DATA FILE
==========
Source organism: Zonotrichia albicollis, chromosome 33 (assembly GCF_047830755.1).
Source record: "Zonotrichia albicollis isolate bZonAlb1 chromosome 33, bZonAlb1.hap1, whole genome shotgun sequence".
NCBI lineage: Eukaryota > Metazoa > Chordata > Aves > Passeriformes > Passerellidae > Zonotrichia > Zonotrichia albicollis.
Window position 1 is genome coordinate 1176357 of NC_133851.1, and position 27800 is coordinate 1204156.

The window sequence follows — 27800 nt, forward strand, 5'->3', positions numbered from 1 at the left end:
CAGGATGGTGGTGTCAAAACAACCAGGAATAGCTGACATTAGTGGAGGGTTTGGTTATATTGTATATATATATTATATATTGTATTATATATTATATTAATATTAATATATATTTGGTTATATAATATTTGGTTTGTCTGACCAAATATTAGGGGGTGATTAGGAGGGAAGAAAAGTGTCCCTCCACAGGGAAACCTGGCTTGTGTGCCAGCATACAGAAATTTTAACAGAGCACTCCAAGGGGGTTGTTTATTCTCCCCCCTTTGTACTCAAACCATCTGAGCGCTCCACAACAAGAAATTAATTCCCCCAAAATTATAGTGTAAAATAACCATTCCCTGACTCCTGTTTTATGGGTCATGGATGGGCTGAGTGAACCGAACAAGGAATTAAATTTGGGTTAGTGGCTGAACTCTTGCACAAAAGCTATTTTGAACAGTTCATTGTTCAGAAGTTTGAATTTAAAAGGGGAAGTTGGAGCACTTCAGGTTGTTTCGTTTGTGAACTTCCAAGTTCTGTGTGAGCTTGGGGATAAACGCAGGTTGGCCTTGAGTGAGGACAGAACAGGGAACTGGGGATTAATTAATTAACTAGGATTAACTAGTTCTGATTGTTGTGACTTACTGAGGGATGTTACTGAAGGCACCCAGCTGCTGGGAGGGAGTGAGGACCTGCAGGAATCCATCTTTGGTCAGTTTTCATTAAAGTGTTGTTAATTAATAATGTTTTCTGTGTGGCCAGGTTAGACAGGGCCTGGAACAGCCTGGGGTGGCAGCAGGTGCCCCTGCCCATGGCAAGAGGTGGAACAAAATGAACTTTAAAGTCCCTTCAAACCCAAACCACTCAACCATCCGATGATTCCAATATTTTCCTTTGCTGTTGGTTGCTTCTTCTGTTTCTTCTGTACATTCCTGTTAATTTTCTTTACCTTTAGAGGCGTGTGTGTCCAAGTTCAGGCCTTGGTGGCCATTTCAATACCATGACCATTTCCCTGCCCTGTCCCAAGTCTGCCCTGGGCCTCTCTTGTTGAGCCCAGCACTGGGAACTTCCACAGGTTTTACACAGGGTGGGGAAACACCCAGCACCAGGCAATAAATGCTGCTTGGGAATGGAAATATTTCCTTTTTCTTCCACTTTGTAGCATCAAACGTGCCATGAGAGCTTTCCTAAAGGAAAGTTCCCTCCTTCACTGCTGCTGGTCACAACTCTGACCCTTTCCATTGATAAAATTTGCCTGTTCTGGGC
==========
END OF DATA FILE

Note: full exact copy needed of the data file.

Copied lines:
Source organism: Zonotrichia albicollis, chromosome 33 (assembly GCF_047830755.1).
Source record: "Zonotrichia albicollis isolate bZonAlb1 chromosome 33, bZonAlb1.hap1, whole genome shotgun sequence".
NCBI lineage: Eukaryota > Metazoa > Chordata > Aves > Passeriformes > Passerellidae > Zonotrichia > Zonotrichia albicollis.
Window position 1 is genome coordinate 1176357 of NC_133851.1, and position 27800 is coordinate 1204156.

The window sequence follows — 27800 nt, forward strand, 5'->3', positions numbered from 1 at the left end:
CAGGATGGTGGTGTCAAAACAACCAGGAATAGCTGACATTAGTGGAGGGTTTGGTTATATTGTATATATATATTATATATTGTATTATATATTATATTAATATTAATATATATTTGGTTATATAATATTTGGTTTGTCTGACCAAATATTAGGGGGTGATTAGGAGGGAAGAAAAGTGTCCCTCCACAGGGAAACCTGGCTTGTGTGCCAGCATACAGAAATTTTAACAGAGCACTCCAAGGGGGTTGTTTATTCTCCCCCCTTTGTACTCAAACCATCTGAGCGCTCCACAACAAGAAATTAATTCCCCCAAAATTATAGTGTAAAATAACCATTCCCTGACTCCTGTTTTATGGGTCATGGATGGGCTGAGTGAACCGAACAAGGAATTAAATTTGGGTTAGTGGCTGAACTCTTGCACAAAAGCTATTTTGAACAGTTCATTGTTCAGAAGTTTGAATTTAAAAGGGGAAGTTGGAGCACTTCAGGTTGTTTCGTTTGTGAACTTCCAAGTTCTGTGTGAGCTTGGGGATAAACGCAGGTTGGCCTTGAGTGAGGACAGAACAGGGAACTGGGGATTAATTAATTAACTAGGATTAACTAGTTCTGATTGTTGTGACTTACTGAGGGATGTTACTGAAGGCACCCAGCTGCTGGGAGGGAGTGAGGACCTGCAGGAATCCATCTTTGGTCAGTTTTCATTAAAGTGTTGTTAATTAATAATGTTTTCTGTGTGGCCAGGTTAGACAGGGCCTGGAACAGCCTGGGGTGGCAGCAGGTGCCCCTGCCCATGGCAAGAGGTGGAACAAAATGAACTTTAAAGTCCCTTCAAACCCAAACCACTCAACCATCCGATGATTCCAATATTTTCCTTTGCTGTTGGTTGCTTCTTCTGTTTCTTCTGTACATTCCTGTTAATTTTCTTTACCTTTAGAGGCGTGTGTGTCCAAGTTCAGGCCTTGGTGGCCATTTCAATACCATGACCATTTCCCTGCCCTGTCCCAAGTCTGCCCTGGGCCTCTCTTGTTGAGCCCAGCACTGGGAACTTCCACAGGTTTTACACAGGGTGGGGAAACACCCAGCACCAGGCAATAAATGCTGCTTGGGAATGGAAATATTTCCTTTTTCTTCCACTTTGTAGCATCAAACGTGCCATGAGAGCTTTCCTAAAGGAAAGTTCCCTCCTTCACTGCTGCTGGTCACAACTCTGACCCTTTCCATTGATAAAATTTGCCTGTTCTGGGC